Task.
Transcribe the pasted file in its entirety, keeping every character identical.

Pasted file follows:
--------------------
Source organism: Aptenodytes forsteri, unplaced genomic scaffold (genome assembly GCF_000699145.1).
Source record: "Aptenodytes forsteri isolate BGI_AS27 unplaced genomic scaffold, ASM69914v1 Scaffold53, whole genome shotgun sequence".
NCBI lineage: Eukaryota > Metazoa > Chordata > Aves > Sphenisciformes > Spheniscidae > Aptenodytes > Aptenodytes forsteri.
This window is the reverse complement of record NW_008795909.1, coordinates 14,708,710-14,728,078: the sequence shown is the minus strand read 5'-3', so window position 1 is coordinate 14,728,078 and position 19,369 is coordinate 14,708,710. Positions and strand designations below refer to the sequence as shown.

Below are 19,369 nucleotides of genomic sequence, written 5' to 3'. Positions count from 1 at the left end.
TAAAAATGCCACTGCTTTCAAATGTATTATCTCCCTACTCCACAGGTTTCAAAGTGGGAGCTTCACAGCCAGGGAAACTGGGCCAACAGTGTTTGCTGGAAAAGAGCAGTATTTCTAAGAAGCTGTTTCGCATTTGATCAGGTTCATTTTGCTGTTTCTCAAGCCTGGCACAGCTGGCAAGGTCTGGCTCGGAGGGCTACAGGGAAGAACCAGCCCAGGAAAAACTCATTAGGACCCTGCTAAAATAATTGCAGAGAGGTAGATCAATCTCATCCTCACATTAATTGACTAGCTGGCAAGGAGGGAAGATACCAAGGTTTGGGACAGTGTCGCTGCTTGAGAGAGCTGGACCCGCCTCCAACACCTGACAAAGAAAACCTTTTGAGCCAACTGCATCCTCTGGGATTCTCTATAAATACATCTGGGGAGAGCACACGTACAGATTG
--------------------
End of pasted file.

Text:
Source organism: Aptenodytes forsteri, unplaced genomic scaffold (genome assembly GCF_000699145.1).
Source record: "Aptenodytes forsteri isolate BGI_AS27 unplaced genomic scaffold, ASM69914v1 Scaffold53, whole genome shotgun sequence".
NCBI lineage: Eukaryota > Metazoa > Chordata > Aves > Sphenisciformes > Spheniscidae > Aptenodytes > Aptenodytes forsteri.
This window is the reverse complement of record NW_008795909.1, coordinates 14,708,710-14,728,078: the sequence shown is the minus strand read 5'-3', so window position 1 is coordinate 14,728,078 and position 19,369 is coordinate 14,708,710. Positions and strand designations below refer to the sequence as shown.

Below are 19,369 nucleotides of genomic sequence, written 5' to 3'. Positions count from 1 at the left end.
TAAAAATGCCACTGCTTTCAAATGTATTATCTCCCTACTCCACAGGTTTCAAAGTGGGAGCTTCACAGCCAGGGAAACTGGGCCAACAGTGTTTGCTGGAAAAGAGCAGTATTTCTAAGAAGCTGTTTCGCATTTGATCAGGTTCATTTTGCTGTTTCTCAAGCCTGGCACAGCTGGCAAGGTCTGGCTCGGAGGGCTACAGGGAAGAACCAGCCCAGGAAAAACTCATTAGGACCCTGCTAAAATAATTGCAGAGAGGTAGATCAATCTCATCCTCACATTAATTGACTAGCTGGCAAGGAGGGAAGATACCAAGGTTTGGGACAGTGTCGCTGCTTGAGAGAGCTGGACCCGCCTCCAACACCTGACAAAGAAAACCTTTTGAGCCAACTGCATCCTCTGGGATTCTCTATAAATACATCTGGGGAGAGCACACGTACAGATTG